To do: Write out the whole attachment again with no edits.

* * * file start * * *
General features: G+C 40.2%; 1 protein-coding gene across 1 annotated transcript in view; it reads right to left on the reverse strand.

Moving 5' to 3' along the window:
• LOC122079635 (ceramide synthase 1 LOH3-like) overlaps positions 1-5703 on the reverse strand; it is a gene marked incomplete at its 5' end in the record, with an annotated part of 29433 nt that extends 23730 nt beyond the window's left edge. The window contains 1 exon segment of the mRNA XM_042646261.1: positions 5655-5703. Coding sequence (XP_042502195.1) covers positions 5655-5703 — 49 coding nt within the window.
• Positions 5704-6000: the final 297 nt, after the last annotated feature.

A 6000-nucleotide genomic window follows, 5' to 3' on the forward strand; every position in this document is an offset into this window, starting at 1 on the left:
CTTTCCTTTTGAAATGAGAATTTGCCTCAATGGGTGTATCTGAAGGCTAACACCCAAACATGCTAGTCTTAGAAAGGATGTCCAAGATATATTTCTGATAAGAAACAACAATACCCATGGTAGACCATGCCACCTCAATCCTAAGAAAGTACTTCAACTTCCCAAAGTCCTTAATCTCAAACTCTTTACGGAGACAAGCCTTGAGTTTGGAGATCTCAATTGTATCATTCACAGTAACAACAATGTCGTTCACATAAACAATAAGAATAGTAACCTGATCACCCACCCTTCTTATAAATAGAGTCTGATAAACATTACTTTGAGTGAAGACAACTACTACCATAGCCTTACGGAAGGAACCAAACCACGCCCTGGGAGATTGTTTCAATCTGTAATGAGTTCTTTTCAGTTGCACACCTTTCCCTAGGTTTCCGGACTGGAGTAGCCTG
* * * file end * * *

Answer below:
General features: G+C 40.2%; 1 protein-coding gene across 1 annotated transcript in view; it reads right to left on the reverse strand.

Moving 5' to 3' along the window:
• LOC122079635 (ceramide synthase 1 LOH3-like) overlaps positions 1-5703 on the reverse strand; it is a gene marked incomplete at its 5' end in the record, with an annotated part of 29433 nt that extends 23730 nt beyond the window's left edge. The window contains 1 exon segment of the mRNA XM_042646261.1: positions 5655-5703. Coding sequence (XP_042502195.1) covers positions 5655-5703 — 49 coding nt within the window.
• Positions 5704-6000: the final 297 nt, after the last annotated feature.

A 6000-nucleotide genomic window follows, 5' to 3' on the forward strand; every position in this document is an offset into this window, starting at 1 on the left:
CTTTCCTTTTGAAATGAGAATTTGCCTCAATGGGTGTATCTGAAGGCTAACACCCAAACATGCTAGTCTTAGAAAGGATGTCCAAGATATATTTCTGATAAGAAACAACAATACCCATGGTAGACCATGCCACCTCAATCCTAAGAAAGTACTTCAACTTCCCAAAGTCCTTAATCTCAAACTCTTTACGGAGACAAGCCTTGAGTTTGGAGATCTCAATTGTATCATTCACAGTAACAACAATGTCGTTCACATAAACAATAAGAATAGTAACCTGATCACCCACCCTTCTTATAAATAGAGTCTGATAAACATTACTTTGAGTGAAGACAACTACTACCATAGCCTTACGGAAGGAACCAAACCACGCCCTGGGAGATTGTTTCAATCTGTAATGAGTTCTTTTCAGTTGCACACCTTTCCCTAGGTTTCCGGACTGGAGTAGCCTG